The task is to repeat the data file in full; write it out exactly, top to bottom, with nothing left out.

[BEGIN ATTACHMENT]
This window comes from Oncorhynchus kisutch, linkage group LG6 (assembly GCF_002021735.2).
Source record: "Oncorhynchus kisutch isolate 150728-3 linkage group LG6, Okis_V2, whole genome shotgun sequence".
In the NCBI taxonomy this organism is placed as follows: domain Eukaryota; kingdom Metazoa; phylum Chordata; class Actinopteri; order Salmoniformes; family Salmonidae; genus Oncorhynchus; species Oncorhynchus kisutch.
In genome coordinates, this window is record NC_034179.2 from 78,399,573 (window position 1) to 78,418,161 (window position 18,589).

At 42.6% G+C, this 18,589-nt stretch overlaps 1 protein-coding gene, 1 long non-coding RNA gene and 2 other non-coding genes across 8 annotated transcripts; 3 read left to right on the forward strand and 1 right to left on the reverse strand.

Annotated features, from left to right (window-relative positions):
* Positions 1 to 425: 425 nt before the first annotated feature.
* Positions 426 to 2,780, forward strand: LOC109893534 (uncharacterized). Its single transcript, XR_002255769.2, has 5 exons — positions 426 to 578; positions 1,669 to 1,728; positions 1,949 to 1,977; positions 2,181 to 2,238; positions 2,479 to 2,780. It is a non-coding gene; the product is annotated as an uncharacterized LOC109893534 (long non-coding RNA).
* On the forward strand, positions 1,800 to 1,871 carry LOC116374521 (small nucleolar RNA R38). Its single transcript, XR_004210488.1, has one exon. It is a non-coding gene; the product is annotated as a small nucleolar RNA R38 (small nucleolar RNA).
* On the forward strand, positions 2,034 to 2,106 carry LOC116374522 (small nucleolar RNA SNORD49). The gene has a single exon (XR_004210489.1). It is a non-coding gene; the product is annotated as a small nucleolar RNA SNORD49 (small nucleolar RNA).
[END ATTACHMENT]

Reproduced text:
This window comes from Oncorhynchus kisutch, linkage group LG6 (assembly GCF_002021735.2).
Source record: "Oncorhynchus kisutch isolate 150728-3 linkage group LG6, Okis_V2, whole genome shotgun sequence".
In the NCBI taxonomy this organism is placed as follows: domain Eukaryota; kingdom Metazoa; phylum Chordata; class Actinopteri; order Salmoniformes; family Salmonidae; genus Oncorhynchus; species Oncorhynchus kisutch.
In genome coordinates, this window is record NC_034179.2 from 78,399,573 (window position 1) to 78,418,161 (window position 18,589).

At 42.6% G+C, this 18,589-nt stretch overlaps 1 protein-coding gene, 1 long non-coding RNA gene and 2 other non-coding genes across 8 annotated transcripts; 3 read left to right on the forward strand and 1 right to left on the reverse strand.

Annotated features, from left to right (window-relative positions):
* Positions 1 to 425: 425 nt before the first annotated feature.
* Positions 426 to 2,780, forward strand: LOC109893534 (uncharacterized). Its single transcript, XR_002255769.2, has 5 exons — positions 426 to 578; positions 1,669 to 1,728; positions 1,949 to 1,977; positions 2,181 to 2,238; positions 2,479 to 2,780. It is a non-coding gene; the product is annotated as an uncharacterized LOC109893534 (long non-coding RNA).
* On the forward strand, positions 1,800 to 1,871 carry LOC116374521 (small nucleolar RNA R38). Its single transcript, XR_004210488.1, has one exon. It is a non-coding gene; the product is annotated as a small nucleolar RNA R38 (small nucleolar RNA).
* On the forward strand, positions 2,034 to 2,106 carry LOC116374522 (small nucleolar RNA SNORD49). The gene has a single exon (XR_004210489.1). It is a non-coding gene; the product is annotated as a small nucleolar RNA SNORD49 (small nucleolar RNA).